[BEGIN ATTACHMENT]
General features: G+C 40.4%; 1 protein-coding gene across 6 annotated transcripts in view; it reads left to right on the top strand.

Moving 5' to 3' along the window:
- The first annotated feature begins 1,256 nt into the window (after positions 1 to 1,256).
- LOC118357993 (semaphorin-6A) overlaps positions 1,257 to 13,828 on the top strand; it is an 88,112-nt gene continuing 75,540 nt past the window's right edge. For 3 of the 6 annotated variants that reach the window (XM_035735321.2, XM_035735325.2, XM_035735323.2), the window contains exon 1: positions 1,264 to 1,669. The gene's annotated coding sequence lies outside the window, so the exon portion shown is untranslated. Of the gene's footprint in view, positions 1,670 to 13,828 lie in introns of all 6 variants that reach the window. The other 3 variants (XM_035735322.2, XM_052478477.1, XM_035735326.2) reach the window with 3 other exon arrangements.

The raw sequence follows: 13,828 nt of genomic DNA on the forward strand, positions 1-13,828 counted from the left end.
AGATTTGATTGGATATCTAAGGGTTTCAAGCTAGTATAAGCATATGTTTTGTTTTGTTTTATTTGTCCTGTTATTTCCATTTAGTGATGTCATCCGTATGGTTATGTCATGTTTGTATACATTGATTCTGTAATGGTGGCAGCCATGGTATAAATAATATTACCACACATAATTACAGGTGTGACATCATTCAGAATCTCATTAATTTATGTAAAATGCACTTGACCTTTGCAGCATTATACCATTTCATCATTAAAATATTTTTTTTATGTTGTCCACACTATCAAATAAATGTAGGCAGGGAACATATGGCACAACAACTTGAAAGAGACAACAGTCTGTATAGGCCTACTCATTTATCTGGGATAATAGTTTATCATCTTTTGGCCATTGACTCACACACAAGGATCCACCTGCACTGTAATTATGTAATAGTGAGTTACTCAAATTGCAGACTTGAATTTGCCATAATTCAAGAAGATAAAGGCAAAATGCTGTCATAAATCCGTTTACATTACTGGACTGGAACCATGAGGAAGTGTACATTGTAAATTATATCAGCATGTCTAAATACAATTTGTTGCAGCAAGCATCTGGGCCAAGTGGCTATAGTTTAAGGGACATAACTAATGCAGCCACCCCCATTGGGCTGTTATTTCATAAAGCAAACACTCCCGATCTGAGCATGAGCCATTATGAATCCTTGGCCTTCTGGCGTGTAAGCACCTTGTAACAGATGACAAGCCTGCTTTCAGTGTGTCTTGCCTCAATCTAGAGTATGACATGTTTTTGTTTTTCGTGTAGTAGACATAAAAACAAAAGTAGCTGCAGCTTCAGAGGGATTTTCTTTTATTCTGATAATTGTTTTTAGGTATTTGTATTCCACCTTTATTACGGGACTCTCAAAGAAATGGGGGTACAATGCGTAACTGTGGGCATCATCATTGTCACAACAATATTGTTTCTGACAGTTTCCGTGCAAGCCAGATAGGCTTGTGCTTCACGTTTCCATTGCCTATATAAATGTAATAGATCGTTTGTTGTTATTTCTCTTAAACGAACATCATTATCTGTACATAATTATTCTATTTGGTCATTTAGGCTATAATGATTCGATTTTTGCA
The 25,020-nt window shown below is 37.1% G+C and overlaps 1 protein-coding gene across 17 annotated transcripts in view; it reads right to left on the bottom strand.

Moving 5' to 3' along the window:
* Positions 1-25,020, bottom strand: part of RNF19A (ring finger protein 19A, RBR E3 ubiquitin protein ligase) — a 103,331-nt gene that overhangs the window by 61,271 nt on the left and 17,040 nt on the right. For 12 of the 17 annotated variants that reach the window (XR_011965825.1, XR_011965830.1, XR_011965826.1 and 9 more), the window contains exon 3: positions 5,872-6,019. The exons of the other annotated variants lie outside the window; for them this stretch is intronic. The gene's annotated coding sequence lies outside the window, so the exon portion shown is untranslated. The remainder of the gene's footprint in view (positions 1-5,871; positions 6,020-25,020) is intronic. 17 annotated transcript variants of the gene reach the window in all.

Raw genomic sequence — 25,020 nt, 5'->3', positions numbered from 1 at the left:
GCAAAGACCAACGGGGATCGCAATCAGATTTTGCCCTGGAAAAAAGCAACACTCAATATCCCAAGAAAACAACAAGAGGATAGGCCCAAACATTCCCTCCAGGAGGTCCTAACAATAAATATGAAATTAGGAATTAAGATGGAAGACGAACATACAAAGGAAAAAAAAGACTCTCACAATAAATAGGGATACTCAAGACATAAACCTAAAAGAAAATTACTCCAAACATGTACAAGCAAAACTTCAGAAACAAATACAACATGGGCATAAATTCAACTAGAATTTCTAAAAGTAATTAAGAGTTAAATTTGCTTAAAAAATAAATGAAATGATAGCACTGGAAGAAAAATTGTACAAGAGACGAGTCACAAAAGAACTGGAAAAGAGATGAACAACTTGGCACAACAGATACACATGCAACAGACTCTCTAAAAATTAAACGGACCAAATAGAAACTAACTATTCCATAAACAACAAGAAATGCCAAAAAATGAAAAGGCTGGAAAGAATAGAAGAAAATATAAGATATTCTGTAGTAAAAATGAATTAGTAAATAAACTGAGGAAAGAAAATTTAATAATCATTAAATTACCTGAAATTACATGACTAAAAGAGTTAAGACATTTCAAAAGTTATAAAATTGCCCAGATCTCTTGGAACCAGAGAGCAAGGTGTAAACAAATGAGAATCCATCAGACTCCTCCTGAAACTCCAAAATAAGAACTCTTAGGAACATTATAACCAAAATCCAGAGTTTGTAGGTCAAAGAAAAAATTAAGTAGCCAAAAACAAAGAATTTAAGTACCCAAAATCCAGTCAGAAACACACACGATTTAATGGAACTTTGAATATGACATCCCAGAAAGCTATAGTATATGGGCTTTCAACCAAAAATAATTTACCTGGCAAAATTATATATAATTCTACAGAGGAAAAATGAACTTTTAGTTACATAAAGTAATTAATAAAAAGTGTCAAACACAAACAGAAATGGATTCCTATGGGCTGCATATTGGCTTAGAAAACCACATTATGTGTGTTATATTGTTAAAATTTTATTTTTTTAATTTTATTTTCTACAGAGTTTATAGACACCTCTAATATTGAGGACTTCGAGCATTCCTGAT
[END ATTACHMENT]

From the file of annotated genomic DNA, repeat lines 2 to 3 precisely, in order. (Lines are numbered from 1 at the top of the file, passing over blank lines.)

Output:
Moving 5' to 3' along the window:
- The first annotated feature begins 1,256 nt into the window (after positions 1 to 1,256).